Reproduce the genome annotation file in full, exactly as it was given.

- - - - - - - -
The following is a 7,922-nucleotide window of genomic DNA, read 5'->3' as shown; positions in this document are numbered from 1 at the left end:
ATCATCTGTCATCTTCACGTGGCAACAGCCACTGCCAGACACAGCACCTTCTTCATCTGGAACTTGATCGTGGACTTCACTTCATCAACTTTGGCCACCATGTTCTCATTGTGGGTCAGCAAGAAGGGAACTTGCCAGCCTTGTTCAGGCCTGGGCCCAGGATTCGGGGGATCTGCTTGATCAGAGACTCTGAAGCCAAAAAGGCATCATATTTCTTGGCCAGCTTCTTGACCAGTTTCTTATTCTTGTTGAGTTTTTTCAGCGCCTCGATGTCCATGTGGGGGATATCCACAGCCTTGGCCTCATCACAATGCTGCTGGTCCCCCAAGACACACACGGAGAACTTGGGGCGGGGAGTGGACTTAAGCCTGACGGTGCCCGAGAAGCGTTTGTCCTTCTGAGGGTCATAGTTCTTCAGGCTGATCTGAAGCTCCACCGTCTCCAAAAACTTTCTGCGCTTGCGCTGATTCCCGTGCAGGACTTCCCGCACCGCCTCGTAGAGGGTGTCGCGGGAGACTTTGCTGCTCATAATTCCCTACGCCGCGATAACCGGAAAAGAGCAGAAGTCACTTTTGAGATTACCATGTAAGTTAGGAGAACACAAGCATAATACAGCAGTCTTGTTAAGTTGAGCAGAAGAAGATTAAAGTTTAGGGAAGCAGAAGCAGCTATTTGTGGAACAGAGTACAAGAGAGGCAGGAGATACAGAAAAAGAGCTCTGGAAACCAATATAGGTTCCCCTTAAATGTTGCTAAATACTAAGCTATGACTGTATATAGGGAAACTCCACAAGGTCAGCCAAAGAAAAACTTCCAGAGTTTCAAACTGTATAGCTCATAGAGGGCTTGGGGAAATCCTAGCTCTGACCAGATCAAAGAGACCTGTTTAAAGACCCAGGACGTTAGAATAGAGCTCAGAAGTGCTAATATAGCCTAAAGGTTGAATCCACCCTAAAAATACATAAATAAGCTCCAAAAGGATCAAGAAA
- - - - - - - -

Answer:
The following is a 7,922-nucleotide window of genomic DNA, read 5'->3' as shown; positions in this document are numbered from 1 at the left end:
ATCATCTGTCATCTTCACGTGGCAACAGCCACTGCCAGACACAGCACCTTCTTCATCTGGAACTTGATCGTGGACTTCACTTCATCAACTTTGGCCACCATGTTCTCATTGTGGGTCAGCAAGAAGGGAACTTGCCAGCCTTGTTCAGGCCTGGGCCCAGGATTCGGGGGATCTGCTTGATCAGAGACTCTGAAGCCAAAAAGGCATCATATTTCTTGGCCAGCTTCTTGACCAGTTTCTTATTCTTGTTGAGTTTTTTCAGCGCCTCGATGTCCATGTGGGGGATATCCACAGCCTTGGCCTCATCACAATGCTGCTGGTCCCCCAAGACACACACGGAGAACTTGGGGCGGGGAGTGGACTTAAGCCTGACGGTGCCCGAGAAGCGTTTGTCCTTCTGAGGGTCATAGTTCTTCAGGCTGATCTGAAGCTCCACCGTCTCCAAAAACTTTCTGCGCTTGCGCTGATTCCCGTGCAGGACTTCCCGCACCGCCTCGTAGAGGGTGTCGCGGGAGACTTTGCTGCTCATAATTCCCTACGCCGCGATAACCGGAAAAGAGCAGAAGTCACTTTTGAGATTACCATGTAAGTTAGGAGAACACAAGCATAATACAGCAGTCTTGTTAAGTTGAGCAGAAGAAGATTAAAGTTTAGGGAAGCAGAAGCAGCTATTTGTGGAACAGAGTACAAGAGAGGCAGGAGATACAGAAAAAGAGCTCTGGAAACCAATATAGGTTCCCCTTAAATGTTGCTAAATACTAAGCTATGACTGTATATAGGGAAACTCCACAAGGTCAGCCAAAGAAAAACTTCCAGAGTTTCAAACTGTATAGCTCATAGAGGGCTTGGGGAAATCCTAGCTCTGACCAGATCAAAGAGACCTGTTTAAAGACCCAGGACGTTAGAATAGAGCTCAGAAGTGCTAATATAGCCTAAAGGTTGAATCCACCCTAAAAATACATAAATAAGCTCCAAAAGGATCAAGAAA